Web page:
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Marciano v. Crowley

September 25, 2009


The opinion of the court was delivered by: John T. Curtin United States District Judge

This case was originally filed in New York State Supreme Court, Erie County, on March 19, 2008.*fn1 On April 21, 2008, defendants filed a notice of removal on the basis of diversity jurisdiction. Item 1. Presently before the court is defendants' motion to dismiss the complaint, filed April 22, 2008. Item 2. Plaintiffs filed a response to the motion on June 2, 2008. Item 9. Defendants chose not to file a reply. For the following reasons, the motion to dismiss is granted in part and denied in part.


In their complaint, plaintiffs allege that Joseph Marciano, a resident of Erie County, is the principal of Back to Health Incorporated ("BTHI"), a New York corporation. Item 1, Exh. A, ¶¶ 1, 2, 8. Defendant Jack Crowley, a resident of Pennsylvania, is the principal of Atlantic Medical Specialties, Inc. ("AMS"), a Pennsylvania corporation transacting business in New York. Id., ¶¶ 3, 4, 9. Plaintiffs allege that Crowley/AMS acted as a sales representative for Pulmonetic Systems, Inc., a Delaware corporation that manufactures medical equipment, and that plaintiffs were a sub-representative. Id., ¶¶ 5, 10, 12. Plaintiffs allege that the parties agreed that plaintiffs "would receive 75% of the Crowley/AMS Commission on sales of Pulmonetic Systems products brought about by the efforts of Plaintiffs." Id., ¶ 14. Plaintiffs further allege that they made a sales presentation to the New York State Department of Health ("DOH") in March 2006 and that, as a result of their efforts, a contract was secured for the sale of 1700 ventilators to New York State. Id., ¶¶ 15, 16. The contract was divided into two shipments, each of 850 ventilators. After the first shipment, "in 2006 and/or early 2007" (id., ¶ 18), defendants earned a commission of $416,202.50 and paid plaintiffs $230,144.58. After the second shipment, "in 2007 and/or early 2008" (Id., ¶ 22), defendants earned another commission of $416,202.50, and paid nothing to plaintiffs. Id., ¶¶ 17-24. Plaintiffs allege that they should have received two commissions of $312,151.88. Id., ¶¶ 21, 25. The relationship between the parties was terminated by Crowley/AMS on March 2, 2008. Id., ¶ 12.

Plaintiffs have asserted four claims against the defendants sounding in breach of contract, quantum meruit, and unjust enrichment.*fn2 The plaintiffs have withdrawn a cause of action for an accounting. Item 9, p. 12.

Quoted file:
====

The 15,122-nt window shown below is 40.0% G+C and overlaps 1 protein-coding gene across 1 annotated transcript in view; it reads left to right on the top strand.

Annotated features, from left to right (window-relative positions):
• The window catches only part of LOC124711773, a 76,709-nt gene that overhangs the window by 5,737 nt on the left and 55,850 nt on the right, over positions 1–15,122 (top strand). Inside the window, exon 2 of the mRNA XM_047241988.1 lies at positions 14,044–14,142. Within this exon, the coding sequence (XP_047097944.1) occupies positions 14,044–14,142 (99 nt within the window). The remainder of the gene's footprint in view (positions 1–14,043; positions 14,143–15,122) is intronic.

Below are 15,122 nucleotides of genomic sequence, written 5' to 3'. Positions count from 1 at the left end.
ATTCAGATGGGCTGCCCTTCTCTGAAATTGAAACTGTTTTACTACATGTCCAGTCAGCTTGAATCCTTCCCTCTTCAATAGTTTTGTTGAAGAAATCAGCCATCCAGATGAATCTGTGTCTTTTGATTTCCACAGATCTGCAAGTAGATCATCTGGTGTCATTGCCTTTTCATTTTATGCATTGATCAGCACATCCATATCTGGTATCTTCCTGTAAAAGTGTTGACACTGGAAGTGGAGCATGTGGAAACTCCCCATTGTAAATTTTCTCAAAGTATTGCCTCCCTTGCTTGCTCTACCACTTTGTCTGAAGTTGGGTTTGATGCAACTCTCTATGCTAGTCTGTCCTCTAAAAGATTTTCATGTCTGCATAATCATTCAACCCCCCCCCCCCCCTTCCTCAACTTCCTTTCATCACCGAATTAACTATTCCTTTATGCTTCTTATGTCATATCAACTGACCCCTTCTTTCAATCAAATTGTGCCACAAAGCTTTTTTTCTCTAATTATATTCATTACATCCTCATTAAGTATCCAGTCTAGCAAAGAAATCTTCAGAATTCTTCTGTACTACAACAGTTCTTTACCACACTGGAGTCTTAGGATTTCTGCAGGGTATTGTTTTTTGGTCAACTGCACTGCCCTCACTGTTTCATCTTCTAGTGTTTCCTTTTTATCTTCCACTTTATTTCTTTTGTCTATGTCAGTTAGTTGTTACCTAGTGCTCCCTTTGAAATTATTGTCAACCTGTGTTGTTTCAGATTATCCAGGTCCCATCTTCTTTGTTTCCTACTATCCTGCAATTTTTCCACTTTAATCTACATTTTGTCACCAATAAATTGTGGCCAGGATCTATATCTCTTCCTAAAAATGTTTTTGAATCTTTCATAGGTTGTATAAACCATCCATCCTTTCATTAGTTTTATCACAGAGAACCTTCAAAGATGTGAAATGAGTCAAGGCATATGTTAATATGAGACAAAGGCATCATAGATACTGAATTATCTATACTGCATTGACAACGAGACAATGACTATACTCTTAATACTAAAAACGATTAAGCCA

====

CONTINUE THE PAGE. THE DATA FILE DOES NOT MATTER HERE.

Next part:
In their memorandum of law in support of the motion to dismiss, defendants set forth several arguments. First, they contend that all claims against defendant Crowley should be dismissed as plaintiffs have failed to set forth facts to justify piercing the corporate veil.

Additionally, they argue that the breach of contract claim should be dismissed because the oral agreement is unenforceable under the Statute of Frauds.*fn3

In response, plaintiffs contend that they have sufficiently alleged facts against defendant Crowley in his individual capacity, and have asserted an enforceable oral contract. Plaintiffs also note that defendants have failed to offer any argument in support of dismissing the quantum meruit or unjust enrichment claims.

The court has determined that oral argument is not necessary. For the reasons that follow, the motion to dismiss is granted in part and denied in part.


To survive a motion to dismiss under Fed. R. Civ. P. 12(b)(6), a complaint must contain sufficient factual matter, accepted as true, to "state a claim to relief that is plausible on its face." Bell Atlantic Corp. v. Twombly, 550 U.S. 544, 570 (2007). A claim has facial plausibility when the plaintiff pleads factual content that allows the court to draw the reasonable inference that the defendant is liable for the misconduct alleged. Id., at 556. The plausibility standard is not akin to a "probability requirement," but it asks for more than a sheer possibility that a defendant has acted unlawfully. Id. Where a complaint pleads facts that are "merely consistent with" a defendant's liability, it "stops short of the line between possibility and plausibility of 'entitle[ment] to relief.'" Id., at 557 (citation omitted).